• Michael Clark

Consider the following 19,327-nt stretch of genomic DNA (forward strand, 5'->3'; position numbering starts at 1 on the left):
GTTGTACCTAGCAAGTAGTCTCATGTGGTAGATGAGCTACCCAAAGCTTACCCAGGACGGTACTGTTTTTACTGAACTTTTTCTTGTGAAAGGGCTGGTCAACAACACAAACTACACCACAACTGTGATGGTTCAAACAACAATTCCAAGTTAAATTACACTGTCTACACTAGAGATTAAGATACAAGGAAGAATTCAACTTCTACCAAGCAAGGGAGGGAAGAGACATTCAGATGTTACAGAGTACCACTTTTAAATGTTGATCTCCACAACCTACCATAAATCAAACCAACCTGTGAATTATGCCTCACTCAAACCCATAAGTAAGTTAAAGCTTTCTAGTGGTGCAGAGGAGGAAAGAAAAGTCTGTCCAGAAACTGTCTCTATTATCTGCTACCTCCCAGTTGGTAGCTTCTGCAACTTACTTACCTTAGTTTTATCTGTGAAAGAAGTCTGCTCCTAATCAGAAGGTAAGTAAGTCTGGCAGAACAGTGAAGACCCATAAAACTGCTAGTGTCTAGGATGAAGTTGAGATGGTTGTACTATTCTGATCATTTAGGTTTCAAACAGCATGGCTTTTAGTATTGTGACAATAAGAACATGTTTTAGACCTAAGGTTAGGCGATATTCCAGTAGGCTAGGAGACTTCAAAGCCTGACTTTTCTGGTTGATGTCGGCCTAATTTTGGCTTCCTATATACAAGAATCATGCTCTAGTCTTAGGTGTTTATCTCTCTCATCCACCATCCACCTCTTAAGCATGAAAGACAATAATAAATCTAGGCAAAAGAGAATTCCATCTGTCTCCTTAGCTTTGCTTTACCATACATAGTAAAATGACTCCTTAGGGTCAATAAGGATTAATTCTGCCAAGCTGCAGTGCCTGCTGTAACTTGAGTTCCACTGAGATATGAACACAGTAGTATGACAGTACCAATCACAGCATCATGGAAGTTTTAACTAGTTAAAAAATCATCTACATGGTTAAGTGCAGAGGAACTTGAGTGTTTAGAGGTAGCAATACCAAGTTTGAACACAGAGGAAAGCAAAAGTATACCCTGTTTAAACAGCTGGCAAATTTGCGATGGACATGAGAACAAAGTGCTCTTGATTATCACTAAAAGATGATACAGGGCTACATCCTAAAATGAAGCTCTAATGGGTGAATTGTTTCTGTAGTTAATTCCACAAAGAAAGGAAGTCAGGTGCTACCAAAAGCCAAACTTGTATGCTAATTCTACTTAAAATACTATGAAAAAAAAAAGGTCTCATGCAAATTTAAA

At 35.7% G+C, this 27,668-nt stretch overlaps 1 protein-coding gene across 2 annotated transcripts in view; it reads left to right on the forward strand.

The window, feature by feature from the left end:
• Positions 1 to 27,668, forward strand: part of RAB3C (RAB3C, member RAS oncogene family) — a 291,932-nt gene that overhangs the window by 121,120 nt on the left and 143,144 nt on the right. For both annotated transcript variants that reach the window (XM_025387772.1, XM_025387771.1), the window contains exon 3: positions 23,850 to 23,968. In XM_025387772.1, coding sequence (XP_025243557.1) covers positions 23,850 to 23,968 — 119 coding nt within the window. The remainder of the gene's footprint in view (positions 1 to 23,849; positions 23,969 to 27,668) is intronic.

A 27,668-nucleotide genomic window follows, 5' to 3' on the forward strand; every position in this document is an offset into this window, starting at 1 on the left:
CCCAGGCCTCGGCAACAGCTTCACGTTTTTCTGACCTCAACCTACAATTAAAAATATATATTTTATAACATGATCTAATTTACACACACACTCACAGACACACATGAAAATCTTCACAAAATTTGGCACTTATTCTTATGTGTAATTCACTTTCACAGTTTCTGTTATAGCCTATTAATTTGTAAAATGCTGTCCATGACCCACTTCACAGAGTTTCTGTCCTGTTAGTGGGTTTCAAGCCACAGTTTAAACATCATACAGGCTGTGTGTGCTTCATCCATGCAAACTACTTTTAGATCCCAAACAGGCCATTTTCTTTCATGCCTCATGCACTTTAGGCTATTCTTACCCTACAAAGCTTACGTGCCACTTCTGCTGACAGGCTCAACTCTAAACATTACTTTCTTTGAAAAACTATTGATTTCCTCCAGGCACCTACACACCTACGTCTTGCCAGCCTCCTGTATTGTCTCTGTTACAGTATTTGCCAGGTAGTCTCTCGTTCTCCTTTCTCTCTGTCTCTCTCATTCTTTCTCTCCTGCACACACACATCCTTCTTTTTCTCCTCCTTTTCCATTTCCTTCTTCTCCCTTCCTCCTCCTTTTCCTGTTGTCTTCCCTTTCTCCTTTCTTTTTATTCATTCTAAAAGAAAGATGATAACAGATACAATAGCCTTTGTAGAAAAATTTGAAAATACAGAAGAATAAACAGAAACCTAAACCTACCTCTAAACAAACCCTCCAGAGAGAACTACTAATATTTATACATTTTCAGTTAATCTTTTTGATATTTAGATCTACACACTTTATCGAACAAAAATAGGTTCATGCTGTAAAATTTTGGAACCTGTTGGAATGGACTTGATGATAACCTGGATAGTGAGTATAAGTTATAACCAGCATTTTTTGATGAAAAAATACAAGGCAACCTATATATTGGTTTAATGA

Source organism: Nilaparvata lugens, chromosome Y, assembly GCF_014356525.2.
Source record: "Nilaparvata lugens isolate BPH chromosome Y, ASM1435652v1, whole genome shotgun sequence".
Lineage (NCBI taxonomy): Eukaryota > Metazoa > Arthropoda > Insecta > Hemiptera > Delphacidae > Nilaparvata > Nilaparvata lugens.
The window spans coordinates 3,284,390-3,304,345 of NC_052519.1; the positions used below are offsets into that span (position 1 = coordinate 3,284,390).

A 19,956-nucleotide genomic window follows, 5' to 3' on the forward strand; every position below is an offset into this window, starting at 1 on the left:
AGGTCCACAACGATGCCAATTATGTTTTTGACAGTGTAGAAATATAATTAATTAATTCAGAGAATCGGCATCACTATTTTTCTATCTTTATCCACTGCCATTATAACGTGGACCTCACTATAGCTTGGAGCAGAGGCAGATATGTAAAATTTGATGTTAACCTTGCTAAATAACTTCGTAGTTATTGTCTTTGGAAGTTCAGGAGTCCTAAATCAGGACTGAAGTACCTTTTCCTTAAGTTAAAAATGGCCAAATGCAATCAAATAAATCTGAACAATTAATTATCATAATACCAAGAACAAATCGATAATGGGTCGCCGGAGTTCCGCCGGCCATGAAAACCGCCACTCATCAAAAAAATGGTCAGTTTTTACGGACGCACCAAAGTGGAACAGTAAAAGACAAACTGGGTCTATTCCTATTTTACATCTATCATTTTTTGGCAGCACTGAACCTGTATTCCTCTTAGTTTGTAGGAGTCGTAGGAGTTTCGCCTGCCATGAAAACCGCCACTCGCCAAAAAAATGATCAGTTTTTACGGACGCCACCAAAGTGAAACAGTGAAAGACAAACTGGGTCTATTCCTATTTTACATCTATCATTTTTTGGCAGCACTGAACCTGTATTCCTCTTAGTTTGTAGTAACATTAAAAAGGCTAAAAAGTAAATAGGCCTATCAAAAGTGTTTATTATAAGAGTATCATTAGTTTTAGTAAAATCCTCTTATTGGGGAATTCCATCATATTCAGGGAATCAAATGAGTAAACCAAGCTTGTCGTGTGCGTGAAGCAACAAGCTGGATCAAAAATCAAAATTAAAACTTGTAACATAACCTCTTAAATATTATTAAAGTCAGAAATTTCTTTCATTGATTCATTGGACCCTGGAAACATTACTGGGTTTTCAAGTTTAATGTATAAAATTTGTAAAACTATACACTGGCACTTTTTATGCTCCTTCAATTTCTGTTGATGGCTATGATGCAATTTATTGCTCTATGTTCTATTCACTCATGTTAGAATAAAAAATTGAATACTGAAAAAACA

The costs of dissolution and/or restoring of essential functions must be weighed carefully when a nonprofit calculates its reserves and their adequacy. All too often, the vicissitudes of funding (shifting interests of funders, the “starvation cycle” generated by insisting that essential management costs be ignored or slighted, etc.) too often mean that reserves must not only cover cash shortages but also sudden gaps in revenues and lengthy merger or dissolution proceedings. Every nonprofit’s management and board leadership must carefully weigh these factors to assure that obligations to employees, creditors, etc., are considered along with those of the nonprofit’s beneficiaries.